15. In your own notes, express ideas in the most succinct language available to you that requires minimal or no effort on your part to decipher.
  16. Study/scan related information, domains, or technologies for ideas.
  17. Look for apparently similar problems in unrelated domains and explore mapping their solutions back to your domain. Ask yourself, "What does this remind me of?" and be open about your responses.
  18. Experiment with looking for answers in random things you see, allowing yourself to think crazy things. Sometimes a new property of a potential solution becomes available.
  19. Write long lists of ideas. Sort them, analyze them, and then write new lists.
  20. Articulate your *feelings* for the solutions on the table. This helps with identifying personal biases that interfere with solving the problem but have nothing to do with the solution.
  21. Periodically restate the problem throughout the day, as you're doing other activities. Just restate the problem, allowing yourself to find new words each time, but not requiring that you do so. State the problem as you lie in bed falling asleep. Allow your mind to wander around the problem when you wake in the morning, before getting out of bed. Sometimes that's when the answer comes. Standing may dispell the thinking.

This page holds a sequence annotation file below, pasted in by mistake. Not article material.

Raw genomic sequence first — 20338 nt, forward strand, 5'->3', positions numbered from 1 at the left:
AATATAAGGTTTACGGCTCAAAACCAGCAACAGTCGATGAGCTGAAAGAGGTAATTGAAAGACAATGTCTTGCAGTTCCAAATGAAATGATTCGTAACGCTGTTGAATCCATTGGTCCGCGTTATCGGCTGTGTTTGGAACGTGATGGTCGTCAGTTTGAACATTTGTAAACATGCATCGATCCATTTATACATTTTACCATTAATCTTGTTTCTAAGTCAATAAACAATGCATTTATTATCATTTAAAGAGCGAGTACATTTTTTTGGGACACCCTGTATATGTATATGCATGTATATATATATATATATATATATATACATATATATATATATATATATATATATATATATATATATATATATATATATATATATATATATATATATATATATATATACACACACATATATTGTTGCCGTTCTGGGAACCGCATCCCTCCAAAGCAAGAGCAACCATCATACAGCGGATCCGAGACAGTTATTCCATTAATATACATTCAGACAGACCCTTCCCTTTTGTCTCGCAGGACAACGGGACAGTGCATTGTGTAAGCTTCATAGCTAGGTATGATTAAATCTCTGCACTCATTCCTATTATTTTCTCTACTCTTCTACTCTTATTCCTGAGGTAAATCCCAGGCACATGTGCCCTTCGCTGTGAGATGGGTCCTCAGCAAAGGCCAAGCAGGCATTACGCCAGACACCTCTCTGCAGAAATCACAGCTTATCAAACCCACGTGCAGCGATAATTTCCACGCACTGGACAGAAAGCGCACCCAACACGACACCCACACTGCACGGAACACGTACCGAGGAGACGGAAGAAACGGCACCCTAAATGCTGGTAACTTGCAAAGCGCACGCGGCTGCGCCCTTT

22. Play, "What would so-and-so do?"  Pretend that you are another person and wildly allow yourself to spit out answers from their perspective.
  23. When you've had enough planning, brainstorming, and problem-solving, say "Screw it!" and just try something to see what you learn. Play, play, and play. Putz around some too.
  24. Listen to stimulating music, but only instrumentals or lyrics in languages you don't understand. Or take a walk through through the woods where you won't bump into people who might distract you.  Or dance around and around as you think. Walk about, don't just sit there.
  25. Eat lots and lots of chocolate. (Or perhaps coffee is your thing.)
  26. Know that all problems fall with the right leverage, sufficient pressure, and enough time.
  27. If you sense a slight discomfort with some aspect of the solution, try to precisely articulate that discomfort. Doing so may clarify your understanding of the problem or the solution, or it may identify a problem with the solution.
  28. Analyze the problem from every angle you can until you find yourself stuck. Then start solving the parts of the problem that you do understand. You're likely to improve your understanding of the difficult parts of the problem in the process.
  29. Solve the problem for a specific case, even if oversimplified and unrealistic, even if it leaves other known problems completely unaddressed. Then generalize the solution to handle another case. Keep generalizing until you've handled all the cases. It's helpful to first enumerate the cases that need to be handled.
  30. Work to discover the rules of the system. Keep track of ideas on possible solutions as you go. Once you think you have the rules, line them up to see all at once. Generalize your space of ideas as broadly as possible, and then sequentially whittle down the space for each rule.
  31. Try again. You haven't failed until you quit trying.